Seems you got me all figured out (from reading one post) and japan all figured out as well. Well geez I guess I’ll go right out and learn some Japanese and speak it allthe time even to other english speakers because thats the japanese way and then all will be well because then I’ll be showing respect for them and be more readily able to assimilate and speed read people and become part of the gaijin anonymous masses that go around spreading the gospel of jplt as solution to the ills in japan and… Wait a minute! There goes last nights pizza all over my tatami…thanks a lot, brb.

      • agreeswith_mynamehere 23 August 2012 at 11:14 am Permalink

        Japan times online brought me here and i randomly clicked on this article and read through the comments section. Ive been in japan for 7 years now and have experienced all the peeves that was mentioned. For example to assume that I am able to speak English just coz im a foreigner is highly insulting to my mother tongue (which is not English btw) so i totally “get” what all my other gaijin brethren are saying here.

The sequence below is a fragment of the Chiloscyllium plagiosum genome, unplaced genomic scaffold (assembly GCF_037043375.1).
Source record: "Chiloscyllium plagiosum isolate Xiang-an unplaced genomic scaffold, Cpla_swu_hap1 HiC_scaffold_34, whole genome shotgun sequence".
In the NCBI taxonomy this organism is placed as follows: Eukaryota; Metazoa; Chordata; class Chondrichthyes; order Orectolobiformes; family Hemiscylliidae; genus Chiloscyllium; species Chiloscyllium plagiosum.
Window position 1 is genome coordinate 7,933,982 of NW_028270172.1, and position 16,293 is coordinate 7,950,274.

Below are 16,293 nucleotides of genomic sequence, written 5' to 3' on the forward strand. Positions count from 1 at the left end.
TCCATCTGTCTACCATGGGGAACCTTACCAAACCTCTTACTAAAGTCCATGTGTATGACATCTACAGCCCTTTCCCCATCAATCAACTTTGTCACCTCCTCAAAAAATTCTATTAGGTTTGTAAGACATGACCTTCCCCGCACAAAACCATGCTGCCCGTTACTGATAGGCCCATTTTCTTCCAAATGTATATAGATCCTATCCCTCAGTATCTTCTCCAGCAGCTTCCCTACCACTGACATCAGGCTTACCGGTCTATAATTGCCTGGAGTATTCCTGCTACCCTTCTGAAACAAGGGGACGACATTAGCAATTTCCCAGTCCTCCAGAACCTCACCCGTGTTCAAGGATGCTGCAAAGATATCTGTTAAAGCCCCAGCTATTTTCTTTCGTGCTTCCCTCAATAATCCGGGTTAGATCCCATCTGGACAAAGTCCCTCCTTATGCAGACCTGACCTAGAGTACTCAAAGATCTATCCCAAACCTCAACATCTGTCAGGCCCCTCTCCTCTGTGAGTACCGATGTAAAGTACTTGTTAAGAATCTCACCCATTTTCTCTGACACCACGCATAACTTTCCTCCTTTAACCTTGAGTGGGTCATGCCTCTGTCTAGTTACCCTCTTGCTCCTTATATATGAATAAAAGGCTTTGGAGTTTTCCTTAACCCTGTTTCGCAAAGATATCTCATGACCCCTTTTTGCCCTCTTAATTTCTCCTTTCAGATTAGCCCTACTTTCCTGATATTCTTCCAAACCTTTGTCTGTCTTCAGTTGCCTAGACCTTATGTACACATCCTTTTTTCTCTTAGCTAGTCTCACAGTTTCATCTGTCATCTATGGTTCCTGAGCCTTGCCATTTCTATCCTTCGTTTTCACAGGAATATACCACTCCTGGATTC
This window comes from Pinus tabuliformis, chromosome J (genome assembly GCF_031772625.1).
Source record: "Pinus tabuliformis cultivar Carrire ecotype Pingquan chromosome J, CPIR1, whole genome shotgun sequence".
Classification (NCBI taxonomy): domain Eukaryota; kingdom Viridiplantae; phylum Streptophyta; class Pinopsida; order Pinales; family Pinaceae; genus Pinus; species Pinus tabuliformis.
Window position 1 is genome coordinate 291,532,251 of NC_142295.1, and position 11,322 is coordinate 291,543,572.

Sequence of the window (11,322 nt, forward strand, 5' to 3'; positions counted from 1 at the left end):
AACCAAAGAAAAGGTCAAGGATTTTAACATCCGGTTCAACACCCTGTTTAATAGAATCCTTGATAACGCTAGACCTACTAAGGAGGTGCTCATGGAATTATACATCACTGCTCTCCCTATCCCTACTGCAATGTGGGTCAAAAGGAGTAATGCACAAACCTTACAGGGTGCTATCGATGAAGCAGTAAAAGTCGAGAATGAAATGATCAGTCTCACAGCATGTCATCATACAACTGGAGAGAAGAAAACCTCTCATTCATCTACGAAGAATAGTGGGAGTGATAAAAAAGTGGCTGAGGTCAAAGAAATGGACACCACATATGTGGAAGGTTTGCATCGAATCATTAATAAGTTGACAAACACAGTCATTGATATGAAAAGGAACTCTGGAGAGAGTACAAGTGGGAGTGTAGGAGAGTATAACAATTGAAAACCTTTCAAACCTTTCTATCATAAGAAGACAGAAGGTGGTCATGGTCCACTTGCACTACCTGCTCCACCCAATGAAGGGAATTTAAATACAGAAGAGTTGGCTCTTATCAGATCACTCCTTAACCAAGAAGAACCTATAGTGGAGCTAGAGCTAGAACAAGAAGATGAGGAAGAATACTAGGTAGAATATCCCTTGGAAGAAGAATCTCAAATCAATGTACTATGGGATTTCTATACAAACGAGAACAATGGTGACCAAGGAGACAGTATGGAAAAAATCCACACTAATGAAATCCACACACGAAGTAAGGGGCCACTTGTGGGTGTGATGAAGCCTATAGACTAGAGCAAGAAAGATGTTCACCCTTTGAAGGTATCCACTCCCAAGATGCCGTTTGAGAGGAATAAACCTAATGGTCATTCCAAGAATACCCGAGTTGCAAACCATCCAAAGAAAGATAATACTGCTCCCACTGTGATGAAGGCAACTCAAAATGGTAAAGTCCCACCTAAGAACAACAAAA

I strongly agree and also disagree with some of the points that mynamehere made. For example i dont agree that you should abandon your mother tongue just to be accepted in this country. I plan to stay here for the forseeable future but that doesnt mean that I should forget my roots and become 100% Japanese….which strictly speaking is impossible anyway because you simply cannot erase those 20,30,40 years you spent in your home country before coming to Japan.

        On the other hand, mynamehere made some very very very good points about not giving a bad name to foreigners living in japan. What do you gain from being rude to a waiter at a bar? Nothing, apart from an ego trip coz you got to be the machoman that put that d*ck waiter in his place for assuming that you could talk English. I find that rude behaviour inexcusable, coz he’s not trying to be racist or anything. He’s just been brought up in a society where he has been repeatedly told that foreigners do not speak Japanese.